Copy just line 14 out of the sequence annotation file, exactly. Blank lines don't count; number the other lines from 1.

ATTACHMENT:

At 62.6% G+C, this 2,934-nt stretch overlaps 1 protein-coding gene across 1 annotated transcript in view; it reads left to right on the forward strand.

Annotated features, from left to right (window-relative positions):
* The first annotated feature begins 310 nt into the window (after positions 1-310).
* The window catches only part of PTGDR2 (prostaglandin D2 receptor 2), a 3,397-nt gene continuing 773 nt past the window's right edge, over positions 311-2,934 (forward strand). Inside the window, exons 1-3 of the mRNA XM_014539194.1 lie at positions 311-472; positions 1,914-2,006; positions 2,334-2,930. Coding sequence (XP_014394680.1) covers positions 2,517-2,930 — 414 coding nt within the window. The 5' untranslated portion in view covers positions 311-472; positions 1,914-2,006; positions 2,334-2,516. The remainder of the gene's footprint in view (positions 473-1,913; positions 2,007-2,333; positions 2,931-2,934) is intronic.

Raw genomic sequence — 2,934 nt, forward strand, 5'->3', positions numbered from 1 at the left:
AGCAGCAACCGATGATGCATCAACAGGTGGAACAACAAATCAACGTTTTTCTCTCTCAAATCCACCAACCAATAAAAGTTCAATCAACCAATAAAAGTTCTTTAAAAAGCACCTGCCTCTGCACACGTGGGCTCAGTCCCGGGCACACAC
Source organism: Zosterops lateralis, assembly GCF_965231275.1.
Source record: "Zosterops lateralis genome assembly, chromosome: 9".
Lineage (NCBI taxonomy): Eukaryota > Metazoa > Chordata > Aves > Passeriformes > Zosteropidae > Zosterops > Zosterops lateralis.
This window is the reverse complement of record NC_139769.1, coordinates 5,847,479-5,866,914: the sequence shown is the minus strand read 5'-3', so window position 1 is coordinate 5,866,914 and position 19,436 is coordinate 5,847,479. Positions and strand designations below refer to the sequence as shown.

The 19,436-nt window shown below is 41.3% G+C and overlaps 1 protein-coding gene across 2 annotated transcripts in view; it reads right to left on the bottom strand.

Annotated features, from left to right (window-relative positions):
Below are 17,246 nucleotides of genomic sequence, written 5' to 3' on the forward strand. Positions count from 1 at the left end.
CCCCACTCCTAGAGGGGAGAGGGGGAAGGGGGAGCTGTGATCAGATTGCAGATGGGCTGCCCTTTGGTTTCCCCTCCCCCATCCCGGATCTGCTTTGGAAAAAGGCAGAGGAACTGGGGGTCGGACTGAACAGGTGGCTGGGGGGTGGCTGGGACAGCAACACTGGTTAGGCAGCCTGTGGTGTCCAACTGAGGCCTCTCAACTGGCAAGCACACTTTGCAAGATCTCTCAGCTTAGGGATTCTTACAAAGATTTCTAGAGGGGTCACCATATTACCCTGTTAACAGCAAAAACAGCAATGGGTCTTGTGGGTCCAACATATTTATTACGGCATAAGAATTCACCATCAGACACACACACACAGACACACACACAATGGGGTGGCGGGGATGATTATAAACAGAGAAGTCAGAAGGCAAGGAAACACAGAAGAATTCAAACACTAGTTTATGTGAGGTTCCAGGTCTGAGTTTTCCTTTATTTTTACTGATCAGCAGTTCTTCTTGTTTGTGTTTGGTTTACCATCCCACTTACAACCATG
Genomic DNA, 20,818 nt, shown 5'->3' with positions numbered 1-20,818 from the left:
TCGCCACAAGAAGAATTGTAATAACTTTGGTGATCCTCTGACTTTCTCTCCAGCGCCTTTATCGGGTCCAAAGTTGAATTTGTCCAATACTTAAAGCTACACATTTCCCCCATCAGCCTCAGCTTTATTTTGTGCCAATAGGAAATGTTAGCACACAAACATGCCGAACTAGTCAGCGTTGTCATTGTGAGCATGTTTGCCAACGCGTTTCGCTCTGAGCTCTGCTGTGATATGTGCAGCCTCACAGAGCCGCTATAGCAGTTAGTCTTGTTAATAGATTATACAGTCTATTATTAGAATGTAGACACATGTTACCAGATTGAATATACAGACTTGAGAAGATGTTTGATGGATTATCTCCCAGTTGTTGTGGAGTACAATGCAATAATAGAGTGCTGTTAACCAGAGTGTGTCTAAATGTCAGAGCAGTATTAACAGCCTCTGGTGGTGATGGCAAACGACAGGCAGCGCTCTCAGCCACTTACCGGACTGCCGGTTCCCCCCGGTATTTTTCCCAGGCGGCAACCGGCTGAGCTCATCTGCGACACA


CCCCACTCCTAGAGGGGAGAGGGGGAAGGGGGAGCTGTGATCAGATTGCAGATGGGCTGCCCTTTGGTTTCCCCTCCCCCATCCCGGATCTGCTTTGGAAAAAGGCAGAGGAACTGGGGGTCGGACTGAACAGGTGGCTGGGGGGTGGCTGGGACAGCAACACTGGTTAGGCAGCCTGTGGTGTCCAACTGAGGCCTCTCAACTGGCAAGCACACTTTGCAAGATCTCTCAGCTTAGGGATTCTTACAAAGATTTCTAGAGGGGTCACCATATTACCCTGTTAACAGCAAAAACAGCAATGGGTCTTGTGGGTCCAACATATTTATTACGGCATAAGAATTCACCATCAGACACACACACACAGACACACACACAATGGGGTGGCGGGGATGATTATAAACAGAGAAGTCAGAAGGCAAGGAAACACAGAAGAATTCAAACACTAGTTTATGTGAGGTTCCAGGTCTGAGTTTTCCTTTATTTTTACTGATCAGCAGTTCTTCTTGTTTGTGTTTGGTTTACCATCCCACTTACAACCATG